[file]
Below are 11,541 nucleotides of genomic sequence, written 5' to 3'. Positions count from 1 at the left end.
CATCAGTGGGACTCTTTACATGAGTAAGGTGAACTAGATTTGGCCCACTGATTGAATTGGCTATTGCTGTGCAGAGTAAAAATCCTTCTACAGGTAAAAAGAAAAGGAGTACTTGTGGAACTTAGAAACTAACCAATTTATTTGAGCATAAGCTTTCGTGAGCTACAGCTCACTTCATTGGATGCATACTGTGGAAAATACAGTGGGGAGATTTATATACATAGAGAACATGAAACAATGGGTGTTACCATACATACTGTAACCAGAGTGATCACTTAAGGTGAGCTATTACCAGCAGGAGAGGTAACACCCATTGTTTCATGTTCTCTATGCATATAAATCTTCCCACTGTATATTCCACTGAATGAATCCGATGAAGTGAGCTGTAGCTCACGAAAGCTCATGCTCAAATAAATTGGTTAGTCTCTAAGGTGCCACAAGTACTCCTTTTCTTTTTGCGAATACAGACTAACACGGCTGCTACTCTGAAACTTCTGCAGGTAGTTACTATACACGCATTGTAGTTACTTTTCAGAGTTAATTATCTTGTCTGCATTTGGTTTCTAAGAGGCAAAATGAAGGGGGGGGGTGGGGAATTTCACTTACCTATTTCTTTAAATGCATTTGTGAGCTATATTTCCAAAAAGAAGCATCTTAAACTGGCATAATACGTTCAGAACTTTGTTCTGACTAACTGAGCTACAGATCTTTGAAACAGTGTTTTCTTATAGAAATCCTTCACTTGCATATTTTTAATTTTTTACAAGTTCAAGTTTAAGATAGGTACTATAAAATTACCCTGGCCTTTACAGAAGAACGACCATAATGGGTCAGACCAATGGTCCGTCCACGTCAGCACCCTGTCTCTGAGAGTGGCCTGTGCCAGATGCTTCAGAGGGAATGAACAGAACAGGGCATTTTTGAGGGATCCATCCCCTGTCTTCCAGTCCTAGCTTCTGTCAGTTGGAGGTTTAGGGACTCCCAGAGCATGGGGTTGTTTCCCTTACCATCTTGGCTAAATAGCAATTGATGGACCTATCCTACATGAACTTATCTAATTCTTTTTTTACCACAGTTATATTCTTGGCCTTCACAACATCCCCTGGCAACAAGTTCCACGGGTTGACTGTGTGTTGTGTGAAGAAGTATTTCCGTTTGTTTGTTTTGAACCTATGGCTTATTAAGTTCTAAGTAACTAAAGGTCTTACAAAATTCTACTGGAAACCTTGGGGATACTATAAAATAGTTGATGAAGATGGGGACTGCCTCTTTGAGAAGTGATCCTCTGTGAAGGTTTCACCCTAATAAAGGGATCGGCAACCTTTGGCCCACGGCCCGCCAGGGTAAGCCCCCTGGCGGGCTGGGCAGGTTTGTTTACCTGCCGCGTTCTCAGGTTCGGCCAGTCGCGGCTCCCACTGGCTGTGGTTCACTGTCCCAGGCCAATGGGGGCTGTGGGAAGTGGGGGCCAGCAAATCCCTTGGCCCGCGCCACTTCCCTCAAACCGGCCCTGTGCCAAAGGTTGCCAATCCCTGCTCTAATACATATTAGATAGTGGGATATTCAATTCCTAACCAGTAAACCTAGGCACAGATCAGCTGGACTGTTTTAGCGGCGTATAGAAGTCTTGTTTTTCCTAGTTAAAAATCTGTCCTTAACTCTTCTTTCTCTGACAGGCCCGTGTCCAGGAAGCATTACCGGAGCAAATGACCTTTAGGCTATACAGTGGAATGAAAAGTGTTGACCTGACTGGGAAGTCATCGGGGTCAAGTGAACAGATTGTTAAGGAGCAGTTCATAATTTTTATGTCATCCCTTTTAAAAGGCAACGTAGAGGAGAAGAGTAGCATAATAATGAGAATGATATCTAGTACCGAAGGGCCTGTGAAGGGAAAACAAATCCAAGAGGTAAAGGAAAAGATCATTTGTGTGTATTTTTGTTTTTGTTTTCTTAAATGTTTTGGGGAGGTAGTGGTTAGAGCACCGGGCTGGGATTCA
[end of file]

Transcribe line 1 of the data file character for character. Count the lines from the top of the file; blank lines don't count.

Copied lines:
Below are 11,541 nucleotides of genomic sequence, written 5' to 3'. Positions count from 1 at the left end.